Government to Investigate Hoverboard Fire Risks Following 2 Deaths

Two Young Girls Die in Tragic Fire Reportedly Caused by Hoverboard

Self-balancing scooters, more popularly known as “hoverboards” are now the subject of a federal investigation following the deaths of two young girls. The children sustained fatal burn injuries from a fire that was reportedly caused by a hoverboard. The U.S Consumer Product Safety Commission (CPSC) is now investigating whether the hoverboard attributed to the fire was one of the brands that was recalled in 2016.

The product liability attorneys at Parker Waichman LLP have decades of experience representing consumers in lawsuits over allegedly defective or unsafe products. The firm continues to offer free legal consultations to individuals with questions about filing a product liability class action lawsuit.

Previously, there have been reports of hoverboard fires in both the United States and abroad. However, this is the first time a hoverboard-related fire has resulted in death in the U.S. The first victim was a 3-year-old girl, who died on the night of the fire. Her 10-year-old sister died several days later; she sustained burns covering 95 percent of her body.

Unfortunately, the hoverboard fire was also indirectly associated with another death. A 21-year veteran fire fighter died in a car crash while responding to the fire. He was reportedly struck by a 19-year-old driving a stolen vehicle.

According to Fire Chief Brian Enterline, the fire was caused by a rechargeable hoverboard plugged into an electrical outlet on the first floor.

“They heard some sizzling and crackling in the hoverboard and, shortly thereafter, it exploded in flames,” he said, according to UPI.

Enterline advised caution with regards to the products, stating at a news conference, “We would ask if you are using these things and they are knock-off brands, please not use them,”

“We’ve seen too many fires and too many fire fatalities as a result of these hoverboards.”

The CPSC is probing whether the hoverboard was included in the hoverboard recall issued last year.

Lawmakers are also commenting on the hoverboards in light of the tragic deaths. In an open letter to acting CPSC chairwoman Ann Marie Buerkle, Senators Robert P. Casey, Jr. (Pennsylvania) and Amy Klobuchar (Minnesota) wrote “While we understand that according to CPSC data this was the first fatal fire caused by a hoverboard, the dangers of defective hoverboard batteries are well known,”
“We urge you to identify whether the hoverboard involved was included in the July 2016 recall … based on the results of its investigation, CPSC should consider whether the July 2016 recall needs to be expanded and if the current voluntary standard adequately protects consumers.”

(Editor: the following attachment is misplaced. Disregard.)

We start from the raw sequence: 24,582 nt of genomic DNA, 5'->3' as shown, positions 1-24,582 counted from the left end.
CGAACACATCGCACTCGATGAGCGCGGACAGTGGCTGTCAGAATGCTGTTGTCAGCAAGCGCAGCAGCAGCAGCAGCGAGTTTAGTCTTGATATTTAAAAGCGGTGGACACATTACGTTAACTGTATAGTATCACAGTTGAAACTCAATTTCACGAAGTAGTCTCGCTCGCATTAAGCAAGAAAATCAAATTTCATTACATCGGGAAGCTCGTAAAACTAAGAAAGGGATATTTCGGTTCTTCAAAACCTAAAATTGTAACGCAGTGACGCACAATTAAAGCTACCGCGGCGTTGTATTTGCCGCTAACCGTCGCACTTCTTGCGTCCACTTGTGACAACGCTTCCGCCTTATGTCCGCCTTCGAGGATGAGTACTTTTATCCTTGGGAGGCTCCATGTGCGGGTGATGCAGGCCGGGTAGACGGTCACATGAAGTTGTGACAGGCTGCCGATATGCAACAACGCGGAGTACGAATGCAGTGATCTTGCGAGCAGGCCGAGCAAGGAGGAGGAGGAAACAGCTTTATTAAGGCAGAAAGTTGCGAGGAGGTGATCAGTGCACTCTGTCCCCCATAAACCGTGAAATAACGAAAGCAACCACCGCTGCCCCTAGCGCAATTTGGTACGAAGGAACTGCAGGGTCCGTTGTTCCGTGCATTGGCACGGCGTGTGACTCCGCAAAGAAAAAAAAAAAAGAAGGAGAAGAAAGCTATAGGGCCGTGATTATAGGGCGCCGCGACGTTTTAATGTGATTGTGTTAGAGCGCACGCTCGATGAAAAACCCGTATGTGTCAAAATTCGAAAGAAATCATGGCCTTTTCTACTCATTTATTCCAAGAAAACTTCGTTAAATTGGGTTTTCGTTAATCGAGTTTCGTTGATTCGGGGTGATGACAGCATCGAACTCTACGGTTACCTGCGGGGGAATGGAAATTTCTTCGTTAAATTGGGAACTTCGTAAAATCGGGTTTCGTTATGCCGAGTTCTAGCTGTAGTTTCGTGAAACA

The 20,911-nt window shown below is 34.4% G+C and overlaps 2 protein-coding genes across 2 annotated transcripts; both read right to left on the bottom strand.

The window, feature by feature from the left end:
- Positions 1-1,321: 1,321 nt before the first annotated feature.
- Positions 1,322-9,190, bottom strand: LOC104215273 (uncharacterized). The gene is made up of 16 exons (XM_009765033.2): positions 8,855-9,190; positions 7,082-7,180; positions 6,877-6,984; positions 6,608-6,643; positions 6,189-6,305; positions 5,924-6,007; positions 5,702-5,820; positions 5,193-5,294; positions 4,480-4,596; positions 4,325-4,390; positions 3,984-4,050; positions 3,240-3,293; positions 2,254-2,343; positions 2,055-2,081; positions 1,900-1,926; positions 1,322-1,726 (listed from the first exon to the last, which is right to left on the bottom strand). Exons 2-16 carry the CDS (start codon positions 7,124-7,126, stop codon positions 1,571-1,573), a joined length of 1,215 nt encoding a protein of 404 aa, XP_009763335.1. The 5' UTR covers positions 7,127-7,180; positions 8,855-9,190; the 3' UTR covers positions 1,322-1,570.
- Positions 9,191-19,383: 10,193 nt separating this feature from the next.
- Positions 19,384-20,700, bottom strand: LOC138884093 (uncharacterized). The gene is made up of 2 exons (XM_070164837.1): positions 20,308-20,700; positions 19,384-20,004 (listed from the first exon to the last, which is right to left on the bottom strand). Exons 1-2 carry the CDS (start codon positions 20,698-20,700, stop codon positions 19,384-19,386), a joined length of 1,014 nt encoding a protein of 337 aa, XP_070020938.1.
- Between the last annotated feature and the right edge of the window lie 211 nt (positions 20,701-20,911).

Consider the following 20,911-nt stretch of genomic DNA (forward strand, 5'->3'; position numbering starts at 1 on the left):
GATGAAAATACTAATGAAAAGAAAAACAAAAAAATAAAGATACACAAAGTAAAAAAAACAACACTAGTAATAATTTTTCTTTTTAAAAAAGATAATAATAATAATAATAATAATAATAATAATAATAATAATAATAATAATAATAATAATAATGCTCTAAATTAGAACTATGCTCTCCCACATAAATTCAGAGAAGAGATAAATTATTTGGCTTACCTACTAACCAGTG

Buerkle issued a statement on Mar. 16, stating “My thoughts and prayers are with the two children,”

“An important part of our investigation is determining the make and model of the hoverboard. We want to know whether the hoverboard was a previously recalled model or a different model that would need further analysis by CPSC technical staff. I urge consumers who own a hoverboard to check to see if it has been recalled.”

In her statement, Buerkle urged consumers who own hoverboards to check whether their product is affected by the recall, which remains active.

Due to Fire Hazard, Half a Million Hoverboards Recalled

In July 2016, CPSC announced a recall affecting 501,000 hoverboards and 10 different companies. The self-balancing scooters were recalled because they present a fire risk if the lithium-ion battery overheats. The recall alert states, “The lithium-ion battery packs in the self-balancing scooters/hoverboards can overheat, posing a risk of the products smoking, catching fire and/or exploding.”

At the time, the agency said it knew of at least 99 reports where the battery pack overheated, sparked, smoked, caught fire and/or exploded. These hoverboard fires were associated with burn injuries and property damage.

The CPSC urged consumers to stop using the recalled hoverboards and to contact companies for a refund, repair, or replacement.
The recalled hoverboards were sold from June 2015 through May 2016. They were priced between $350 and $900.

The recalled hoverboards contain batteries and internal components that have not undergone safety testing by Underwriters Laboratories (UL), an independent product safety testing lab. Now, UL has developed a new protocol specifically targeting hoverboards.

Last month, after months of investigation, CPSC declared hoverboards to be unsafe.

Filing a Product Liability Lawsuit

If you or someone you know is interested in filing a product liability lawsuit over an allegedly defective or unsafe product, contact Parker Waichman today. Our experienced product liability attorneys offer free, no-obligation case evaluations. For more information, fill out our online form or call 1-800-YOURLAWYER (1-800-968-7529).

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